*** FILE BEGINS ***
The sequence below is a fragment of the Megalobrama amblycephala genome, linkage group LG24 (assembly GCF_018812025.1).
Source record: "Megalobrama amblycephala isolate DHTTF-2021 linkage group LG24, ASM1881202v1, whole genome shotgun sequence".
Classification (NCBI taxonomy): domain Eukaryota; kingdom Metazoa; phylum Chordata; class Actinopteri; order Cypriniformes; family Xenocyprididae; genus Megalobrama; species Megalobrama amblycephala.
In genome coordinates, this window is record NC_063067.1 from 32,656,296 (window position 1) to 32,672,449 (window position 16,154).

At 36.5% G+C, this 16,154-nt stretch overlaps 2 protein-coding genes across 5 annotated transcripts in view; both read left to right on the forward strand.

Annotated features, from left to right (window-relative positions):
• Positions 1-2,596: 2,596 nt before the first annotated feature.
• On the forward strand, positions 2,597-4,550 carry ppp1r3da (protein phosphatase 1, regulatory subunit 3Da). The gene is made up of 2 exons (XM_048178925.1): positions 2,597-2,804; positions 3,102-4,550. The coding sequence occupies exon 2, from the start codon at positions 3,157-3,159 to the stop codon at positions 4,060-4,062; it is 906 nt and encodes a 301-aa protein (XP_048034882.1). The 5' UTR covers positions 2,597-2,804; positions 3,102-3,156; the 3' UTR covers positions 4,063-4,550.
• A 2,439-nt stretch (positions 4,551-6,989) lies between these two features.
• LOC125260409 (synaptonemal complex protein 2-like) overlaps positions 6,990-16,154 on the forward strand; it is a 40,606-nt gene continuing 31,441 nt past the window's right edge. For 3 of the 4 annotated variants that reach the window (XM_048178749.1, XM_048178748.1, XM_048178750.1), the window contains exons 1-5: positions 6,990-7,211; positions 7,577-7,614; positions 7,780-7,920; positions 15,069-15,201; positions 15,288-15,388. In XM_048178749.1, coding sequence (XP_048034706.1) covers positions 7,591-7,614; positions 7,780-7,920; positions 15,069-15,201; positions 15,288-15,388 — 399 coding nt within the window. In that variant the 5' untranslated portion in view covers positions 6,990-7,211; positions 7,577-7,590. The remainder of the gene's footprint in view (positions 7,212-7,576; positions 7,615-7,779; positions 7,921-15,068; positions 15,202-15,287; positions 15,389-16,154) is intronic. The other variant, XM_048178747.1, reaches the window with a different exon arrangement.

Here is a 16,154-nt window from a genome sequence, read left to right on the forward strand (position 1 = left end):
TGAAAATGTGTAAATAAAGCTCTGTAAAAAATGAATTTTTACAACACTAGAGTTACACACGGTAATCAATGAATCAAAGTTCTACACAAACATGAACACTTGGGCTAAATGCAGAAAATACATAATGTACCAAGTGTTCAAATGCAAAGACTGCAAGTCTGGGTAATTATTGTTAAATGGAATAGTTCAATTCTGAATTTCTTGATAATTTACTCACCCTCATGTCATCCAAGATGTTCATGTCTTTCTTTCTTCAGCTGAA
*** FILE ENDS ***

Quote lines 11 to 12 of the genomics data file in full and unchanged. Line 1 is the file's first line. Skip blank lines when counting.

Here is a 16,154-nt window from a genome sequence, read left to right on the forward strand (position 1 = left end):
TGAAAATGTGTAAATAAAGCTCTGTAAAAAATGAATTTTTACAACACTAGAGTTACACACGGTAATCAATGAATCAAAGTTCTACACAAACATGAACACTTGGGCTAAATGCAGAAAATACATAATGTACCAAGTGTTCAAATGCAAAGACTGCAAGTCTGGGTAATTATTGTTAAATGGAATAGTTCAATTCTGAATTTCTTGATAATTTACTCACCCTCATGTCATCCAAGATGTTCATGTCTTTCTTTCTTCAGCTGAA